Favourite Poets: Alfred, Lord Tennyson – In Memoriam A. H. H.

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(this is only the prelude: you know this poem is about several years long!)

Strong Son of God, immortal Love,
         Whom we, that have not seen thy face,
         By faith, and faith alone, embrace,
Believing where we cannot prove;
Thine are these orbs of light and shade;
         Thou madest Life in man and brute;
         Thou madest Death; and lo, thy foot
Is on the skull which thou hast made.
Thou wilt not leave us in the dust:
         Thou madest man, he knows not why,
         He thinks he was not made to die;
And thou hast made him: thou art just.
Thou seemest human and divine,
         The highest, holiest manhood, thou.
         Our wills are ours, we know not how,
Our wills are ours, to make them thine.
Our little systems have their day;
         They have their day and cease to be:
         They are but broken lights of thee,
And thou, O Lord, art more than they.
We have but faith: we cannot know;
         For knowledge is of things we see;
         And yet we trust it comes from thee,
A beam in darkness: let it grow.
Let knowledge grow from more to more,
         But more of reverence in us dwell;
         That mind and soul, according well,
May make one music as before,
But vaster. We are fools and slight;
         We mock thee when we do not fear:
         But help thy foolish ones to bear;
Help thy vain worlds to bear thy light.
Forgive what seem’d my sin in me,
         What seem’d my worth since I began;
         For merit lives from man to man,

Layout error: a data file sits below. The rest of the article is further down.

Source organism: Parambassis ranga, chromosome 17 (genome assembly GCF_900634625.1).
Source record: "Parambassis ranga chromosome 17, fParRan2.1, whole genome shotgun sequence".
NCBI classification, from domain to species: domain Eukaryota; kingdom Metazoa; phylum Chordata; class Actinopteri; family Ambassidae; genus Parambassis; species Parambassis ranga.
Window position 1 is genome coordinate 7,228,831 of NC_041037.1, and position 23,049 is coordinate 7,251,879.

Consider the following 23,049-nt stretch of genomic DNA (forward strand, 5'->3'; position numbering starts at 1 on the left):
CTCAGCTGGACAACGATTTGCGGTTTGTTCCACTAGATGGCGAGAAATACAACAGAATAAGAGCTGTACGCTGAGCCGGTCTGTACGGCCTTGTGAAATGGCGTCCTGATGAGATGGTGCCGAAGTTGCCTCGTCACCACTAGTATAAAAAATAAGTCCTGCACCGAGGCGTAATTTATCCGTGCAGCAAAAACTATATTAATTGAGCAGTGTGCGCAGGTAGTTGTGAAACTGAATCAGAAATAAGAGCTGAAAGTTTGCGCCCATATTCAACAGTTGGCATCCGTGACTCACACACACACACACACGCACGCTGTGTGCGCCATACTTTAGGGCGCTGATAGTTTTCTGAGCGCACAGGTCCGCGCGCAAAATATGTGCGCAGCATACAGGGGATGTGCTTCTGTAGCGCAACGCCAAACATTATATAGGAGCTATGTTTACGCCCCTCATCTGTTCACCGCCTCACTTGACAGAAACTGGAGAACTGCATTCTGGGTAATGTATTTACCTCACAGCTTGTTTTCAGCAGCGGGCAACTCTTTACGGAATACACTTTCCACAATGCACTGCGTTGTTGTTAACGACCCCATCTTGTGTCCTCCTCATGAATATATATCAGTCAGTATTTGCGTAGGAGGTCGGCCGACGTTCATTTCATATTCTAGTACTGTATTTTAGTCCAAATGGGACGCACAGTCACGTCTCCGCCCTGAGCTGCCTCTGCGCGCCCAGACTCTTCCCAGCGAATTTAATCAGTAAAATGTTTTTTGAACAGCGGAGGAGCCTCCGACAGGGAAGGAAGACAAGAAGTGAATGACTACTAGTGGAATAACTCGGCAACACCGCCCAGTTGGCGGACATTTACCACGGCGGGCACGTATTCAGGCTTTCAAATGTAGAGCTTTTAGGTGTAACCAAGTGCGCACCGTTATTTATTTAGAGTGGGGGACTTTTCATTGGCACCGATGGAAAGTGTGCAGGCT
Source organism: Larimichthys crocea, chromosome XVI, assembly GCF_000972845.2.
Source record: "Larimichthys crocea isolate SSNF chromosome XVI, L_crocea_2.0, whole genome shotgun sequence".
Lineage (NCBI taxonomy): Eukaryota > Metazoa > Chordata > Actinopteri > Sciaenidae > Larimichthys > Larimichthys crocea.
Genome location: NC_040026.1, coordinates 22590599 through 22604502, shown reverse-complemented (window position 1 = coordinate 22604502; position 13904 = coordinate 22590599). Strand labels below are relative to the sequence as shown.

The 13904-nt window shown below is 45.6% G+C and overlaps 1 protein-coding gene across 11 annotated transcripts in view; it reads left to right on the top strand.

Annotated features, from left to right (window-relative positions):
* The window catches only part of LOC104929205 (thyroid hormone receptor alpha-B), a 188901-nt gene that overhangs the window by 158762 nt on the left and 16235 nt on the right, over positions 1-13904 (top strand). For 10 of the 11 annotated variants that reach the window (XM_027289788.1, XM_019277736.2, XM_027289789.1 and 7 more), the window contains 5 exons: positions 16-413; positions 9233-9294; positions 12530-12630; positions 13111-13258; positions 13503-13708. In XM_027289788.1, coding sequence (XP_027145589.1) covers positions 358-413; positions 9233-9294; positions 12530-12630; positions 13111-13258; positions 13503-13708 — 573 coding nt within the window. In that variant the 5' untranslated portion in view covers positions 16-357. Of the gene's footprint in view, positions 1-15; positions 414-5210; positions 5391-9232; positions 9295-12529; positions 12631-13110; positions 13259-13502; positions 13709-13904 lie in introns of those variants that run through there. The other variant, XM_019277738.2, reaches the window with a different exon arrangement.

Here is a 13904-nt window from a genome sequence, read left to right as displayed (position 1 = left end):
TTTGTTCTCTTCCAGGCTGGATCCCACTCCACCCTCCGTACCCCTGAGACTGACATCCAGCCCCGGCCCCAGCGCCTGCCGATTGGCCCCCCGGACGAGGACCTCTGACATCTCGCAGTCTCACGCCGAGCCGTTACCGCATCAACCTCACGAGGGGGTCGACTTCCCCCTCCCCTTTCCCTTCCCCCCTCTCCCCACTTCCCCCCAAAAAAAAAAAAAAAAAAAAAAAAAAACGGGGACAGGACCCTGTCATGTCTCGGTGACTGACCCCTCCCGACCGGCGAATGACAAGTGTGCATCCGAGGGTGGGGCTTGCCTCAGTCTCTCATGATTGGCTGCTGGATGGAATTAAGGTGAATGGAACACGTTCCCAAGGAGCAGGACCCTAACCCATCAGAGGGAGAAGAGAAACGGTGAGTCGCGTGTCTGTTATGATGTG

And not from man, O Lord, to thee.
Forgive my grief for one removed,
         Thy creature, whom I found so fair.
         I trust he lives in thee, and there
I find him worthier to be loved.
Forgive these wild and wandering cries,
         Confusions of a wasted youth;
         Forgive them where they fail in truth,
And in thy wisdom make me wise.
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Favourite Poets: Alfred, Lord Tennyson – Crossing The Bar

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Sunset and evening star,
      And one clear call for me!
And may there be no moaning of the bar,
      When I put out to sea,
   But such a tide as moving seems asleep,
      Too full for sound and foam,
When that which drew from out the boundless deep
      Turns again home.
   Twilight and evening bell,
      And after that the dark!
And may there be no sadness of farewell,
      When I embark;
   For tho’ from out our bourne of Time and Place
      The flood may bear me far,
I hope to see my Pilot face to face
      When I have crost the bar.

Favourite Poets: Alfred, Lord Tennyson – Late, Late, So Late

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Late, late, so late! and dark the night and chill!
Late, late, so late! but we can enter still.
Too late, too late! ye cannot enter now.
No light had we: for that we do repent;
And learning this, the bridegroom will relent.
Too late, too late! ye cannot enter now.
No light: so late! and dark and chill the night!
O, let us in, that we may find the light!
Too late, too late: ye cannot enter now.
Have we not heard the bridegroom is so sweet?
O, let us in, tho’ late, to kiss his feet!
No, no, too late! ye cannot enter now.”

Favourite Poets: Alfred, Lord Tennyson – Ulysses

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It little profits that an idle king,
By this still hearth, among these barren crags,
Match’d with an aged wife, I mete and dole
Unequal laws unto a savage race,
That hoard, and sleep, and feed, and know not me.
I cannot rest from travel: I will drink
Life to the lees: All times I have enjoy’d
Greatly, have suffer’d greatly, both with those
That loved me, and alone, on shore, and when
Thro’ scudding drifts the rainy Hyades
Vext the dim sea: I am become a name;
For always roaming with a hungry heart
Much have I seen and known; cities of men
And manners, climates, councils, governments,
Myself not least, but honour’d of them all;
And drunk delight of battle with my peers,
Far on the ringing plains of windy Troy.
I am a part of all that I have met;
Yet all experience is an arch wherethro’
Gleams that untravell’d world whose margin fades
For ever and forever when I move.
How dull it is to pause, to make an end,